Little city the French would love to keep for themselves: Arras has all the ingredients for an ideal short break – it’s just a shame most Britons drive past it
- Historic Arras is located just 34 miles from Lille and 113 miles north of Paris
- Katja Gaskell visits and finds it offers great food, friendly locals and more
- READ MORE: Lille for under £100 a night – a budget guide to the French city
No sooner do most travellers cross the Channel than they hightail it through northern France, heading to warmer climes in the south or snowier ones in the Alps. But those who zip along the autoroute are missing out – this corner of France is home to a city with all the right ingredients for the perfect city break.
Historic Arras is located in the Hauts-de-France region, just 34 miles from Lille and 113 miles north of Paris, both of which are served by direct Eurostar services. It’s so easy to get to both places that many French choose to live in Arras and commute to the larger cities by TGV train.
Arras is famous for its architecture, filled with tunnels and caves that pepper the ground beneath the city centre. But that’s not the only reason you should make Arras your next weekend getaway. In addition to great food, friendly locals and charming accommodation options, you should, quite simply, get here before everyone else finds out about it.
The history of Arras dates from Roman times but the market squares – the Grand Place and the smaller Place des Heros – in the historic centre were constructed in the Middle Ages. Standing tall in the latter is the 16th Century town hall and Unesco-listed belfry that soars 250ft skywards, topped with a gilded lion.
An elevator travels almost to the top, where a narrow, wraparound balcony offers views over the city and surrounding countryside, including the Cathedral of Arras and Museum of Fine Arts housed in a majestic abbey (which is also well worth a visit).
Katja Gaskell visits historic Arras, a city in France’s Hauts-de-France region that offers great food, friendly locals and charming accommodation options
The picture-perfect squares are so impeccably preserved that it’s hard to believe 80 per cent of the city was destroyed in the First World War. Thanks to fastidious planning by Philip II of Spain (Arras was under Spanish rule from 1556 to 1714 and Philip decreed that all buildings in the main squares be built uniform in style and design), the city was left with detailed blueprints. In 1919, these were used to help rebuild the city as new.
Today, both the Grand Place and Place des Heros are lined with handsome buildings that house shops, cafes, restaurants and a handful of hotels. Book one of four rooms with a view in the delightful La Cour des Grands. Doubles cost from £71 per night (lacourdesgrandsarras.com).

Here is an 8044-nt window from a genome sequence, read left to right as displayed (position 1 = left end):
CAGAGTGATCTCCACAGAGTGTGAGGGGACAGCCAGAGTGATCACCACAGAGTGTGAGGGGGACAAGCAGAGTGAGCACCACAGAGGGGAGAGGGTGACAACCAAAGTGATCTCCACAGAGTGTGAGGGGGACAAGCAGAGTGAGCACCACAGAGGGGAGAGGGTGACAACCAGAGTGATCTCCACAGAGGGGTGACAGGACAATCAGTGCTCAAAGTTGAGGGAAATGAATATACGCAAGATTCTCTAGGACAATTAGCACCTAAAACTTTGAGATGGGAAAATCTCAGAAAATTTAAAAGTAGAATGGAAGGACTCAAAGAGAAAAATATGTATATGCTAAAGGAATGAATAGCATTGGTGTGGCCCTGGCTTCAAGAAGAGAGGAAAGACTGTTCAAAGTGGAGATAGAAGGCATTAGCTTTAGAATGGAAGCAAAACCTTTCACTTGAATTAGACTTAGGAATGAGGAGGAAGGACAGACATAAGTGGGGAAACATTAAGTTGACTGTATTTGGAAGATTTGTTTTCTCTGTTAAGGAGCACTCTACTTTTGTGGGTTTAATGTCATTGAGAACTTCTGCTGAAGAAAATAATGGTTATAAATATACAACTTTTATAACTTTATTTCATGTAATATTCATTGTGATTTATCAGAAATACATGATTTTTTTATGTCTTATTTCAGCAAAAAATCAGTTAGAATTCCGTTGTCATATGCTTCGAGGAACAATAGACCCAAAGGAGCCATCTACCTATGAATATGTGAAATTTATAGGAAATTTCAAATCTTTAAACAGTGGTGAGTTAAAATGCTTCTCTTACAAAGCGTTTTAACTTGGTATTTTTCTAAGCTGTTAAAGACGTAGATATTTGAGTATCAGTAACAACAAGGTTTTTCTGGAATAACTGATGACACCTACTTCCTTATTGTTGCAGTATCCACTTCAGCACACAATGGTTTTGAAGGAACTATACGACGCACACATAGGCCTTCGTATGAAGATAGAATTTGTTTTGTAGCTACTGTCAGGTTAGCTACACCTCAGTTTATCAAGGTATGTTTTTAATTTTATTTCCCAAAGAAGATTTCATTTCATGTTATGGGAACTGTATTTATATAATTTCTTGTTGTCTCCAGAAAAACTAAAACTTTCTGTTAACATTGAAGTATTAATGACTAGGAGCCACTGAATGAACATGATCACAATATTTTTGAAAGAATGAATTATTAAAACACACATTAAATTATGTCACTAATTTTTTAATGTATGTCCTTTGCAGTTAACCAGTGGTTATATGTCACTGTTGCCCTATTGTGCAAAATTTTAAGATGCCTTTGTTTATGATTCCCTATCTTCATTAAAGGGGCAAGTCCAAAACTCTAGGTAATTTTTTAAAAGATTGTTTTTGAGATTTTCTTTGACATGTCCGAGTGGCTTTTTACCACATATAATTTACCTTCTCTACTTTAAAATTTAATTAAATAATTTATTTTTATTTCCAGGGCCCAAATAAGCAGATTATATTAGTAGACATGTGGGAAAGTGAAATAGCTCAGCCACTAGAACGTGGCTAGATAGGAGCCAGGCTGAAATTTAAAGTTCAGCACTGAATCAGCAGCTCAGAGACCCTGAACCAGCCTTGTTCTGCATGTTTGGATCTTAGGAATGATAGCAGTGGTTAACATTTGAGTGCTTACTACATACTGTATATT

Visit on a balmy summer’s evening and the squares buzz with the sound of locals and visitors enjoying dinner and drinks. Try La Passe Pierre (lapassepierre.fr) for tasty local dishes and Chez Marcel (chez-marcel-arras.metro.bar) for an excellent range of local craft beer.
Visit during La Fete de L’Andouillette in August and the squares are lined with long wooden tables where diners sit side by side feasting on the local speciality: tripe sausage.
But it’s not just above ground where the action takes place in Arras. The region is rich in limestone, which was quarried from the 9th Century, resulting in an underground landscape that my guide says ‘resembles Swiss cheese’.
Cultural gem: The Museum of Fine Arts, housed in a majestic abbey, is well worth a visit, Katja reveals
Spend the night outdoors at one of the delightful cabins at Domaine Natureza, which includes a cabin suspended in the sky
Book a room with a view in the city’s delightful La Cour des Grands hotel (above)
These ‘boves’ (caves) have played a vital role in the city’s history, having been used by Allied soldiers in the First World War. Before the Battle of Arras in 1917, 24,000 soldiers lived in these tunnels. As well as dormitories, there were kitchens, latrines, command centres and a 700-bed hospital. You can visit Wellington Tunnels on a guided tour (carrierewellington.com).
Because of its compact size, you can quickly be in the countryside and verdant landscape around Arras. It’s perfect to explore by electric bike, or by kayak along the Scarpe river at Riverside Park. Details of both tours and rentals can be found at the tourist office (arraspaysdartois.com).
Spend the night in the outdoors at one of the delightful cabins at Domaine Natureza, which includes a cabin suspended in the sky. The owners can also help arrange hot-air balloon rides over the city – the most magical way to end your visit. Doubles from £195 per night (domainenatureza.fr).
- Katja Gaskell was a guest of Atout France and Arras Pays d’Artois Tourism (arraspaysdartois.com).
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